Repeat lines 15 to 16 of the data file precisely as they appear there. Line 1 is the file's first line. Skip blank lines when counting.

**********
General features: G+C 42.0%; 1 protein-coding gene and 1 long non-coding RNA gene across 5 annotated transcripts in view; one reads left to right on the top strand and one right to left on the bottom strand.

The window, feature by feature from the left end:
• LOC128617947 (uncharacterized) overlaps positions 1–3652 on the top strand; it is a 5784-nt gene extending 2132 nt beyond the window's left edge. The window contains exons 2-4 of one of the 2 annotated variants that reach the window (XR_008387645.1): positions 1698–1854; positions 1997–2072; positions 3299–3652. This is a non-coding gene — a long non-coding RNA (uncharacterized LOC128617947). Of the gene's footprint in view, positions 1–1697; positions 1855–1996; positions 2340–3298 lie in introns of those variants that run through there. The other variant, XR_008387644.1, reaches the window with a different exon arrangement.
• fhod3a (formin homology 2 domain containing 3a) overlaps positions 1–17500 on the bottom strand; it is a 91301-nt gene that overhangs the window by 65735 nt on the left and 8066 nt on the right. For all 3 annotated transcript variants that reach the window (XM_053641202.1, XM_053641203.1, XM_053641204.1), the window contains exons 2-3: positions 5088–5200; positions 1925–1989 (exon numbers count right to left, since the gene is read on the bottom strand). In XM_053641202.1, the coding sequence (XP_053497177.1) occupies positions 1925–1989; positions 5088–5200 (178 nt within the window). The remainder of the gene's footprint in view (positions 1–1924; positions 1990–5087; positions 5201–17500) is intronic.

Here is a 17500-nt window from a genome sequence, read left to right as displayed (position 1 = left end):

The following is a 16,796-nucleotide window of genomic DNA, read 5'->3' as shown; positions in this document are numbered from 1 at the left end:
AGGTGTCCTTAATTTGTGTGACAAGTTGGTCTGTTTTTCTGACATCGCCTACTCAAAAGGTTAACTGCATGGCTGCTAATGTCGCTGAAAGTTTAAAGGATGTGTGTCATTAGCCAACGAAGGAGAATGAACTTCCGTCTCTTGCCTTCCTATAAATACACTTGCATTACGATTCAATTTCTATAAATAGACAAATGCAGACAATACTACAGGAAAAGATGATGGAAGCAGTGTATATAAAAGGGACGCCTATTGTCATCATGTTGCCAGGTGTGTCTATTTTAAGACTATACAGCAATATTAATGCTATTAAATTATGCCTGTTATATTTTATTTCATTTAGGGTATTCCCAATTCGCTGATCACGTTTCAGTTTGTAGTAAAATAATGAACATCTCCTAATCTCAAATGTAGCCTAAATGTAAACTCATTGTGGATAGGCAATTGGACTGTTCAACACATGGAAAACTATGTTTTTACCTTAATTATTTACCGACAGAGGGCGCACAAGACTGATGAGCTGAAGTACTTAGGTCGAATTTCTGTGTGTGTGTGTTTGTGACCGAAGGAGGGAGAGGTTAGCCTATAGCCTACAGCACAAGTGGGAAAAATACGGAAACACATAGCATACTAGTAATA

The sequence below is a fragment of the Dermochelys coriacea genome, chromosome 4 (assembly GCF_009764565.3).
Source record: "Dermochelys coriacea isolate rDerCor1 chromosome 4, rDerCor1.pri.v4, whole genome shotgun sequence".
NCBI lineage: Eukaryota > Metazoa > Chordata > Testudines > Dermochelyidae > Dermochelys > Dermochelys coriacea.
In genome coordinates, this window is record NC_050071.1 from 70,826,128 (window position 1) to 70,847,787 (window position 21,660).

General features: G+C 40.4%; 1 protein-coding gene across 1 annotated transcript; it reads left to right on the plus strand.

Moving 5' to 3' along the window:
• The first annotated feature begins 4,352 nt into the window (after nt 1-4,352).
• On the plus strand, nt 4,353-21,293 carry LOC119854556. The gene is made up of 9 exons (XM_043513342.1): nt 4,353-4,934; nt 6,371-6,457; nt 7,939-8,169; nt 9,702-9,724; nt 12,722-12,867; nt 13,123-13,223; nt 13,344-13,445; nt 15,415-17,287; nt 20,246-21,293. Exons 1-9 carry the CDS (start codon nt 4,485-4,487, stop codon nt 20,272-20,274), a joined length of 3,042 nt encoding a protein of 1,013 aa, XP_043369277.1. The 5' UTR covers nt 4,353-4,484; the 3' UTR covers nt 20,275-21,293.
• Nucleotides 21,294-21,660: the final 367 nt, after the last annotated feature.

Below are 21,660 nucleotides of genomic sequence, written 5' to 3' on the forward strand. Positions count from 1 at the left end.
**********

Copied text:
• On the plus strand, nt 4,353-21,293 carry LOC119854556. The gene is made up of 9 exons (XM_043513342.1): nt 4,353-4,934; nt 6,371-6,457; nt 7,939-8,169; nt 9,702-9,724; nt 12,722-12,867; nt 13,123-13,223; nt 13,344-13,445; nt 15,415-17,287; nt 20,246-21,293. Exons 1-9 carry the CDS (start codon nt 4,485-4,487, stop codon nt 20,272-20,274), a joined length of 3,042 nt encoding a protein of 1,013 aa, XP_043369277.1. The 5' UTR covers nt 4,353-4,484; the 3' UTR covers nt 20,275-21,293.
• Nucleotides 21,294-21,660: the final 367 nt, after the last annotated feature.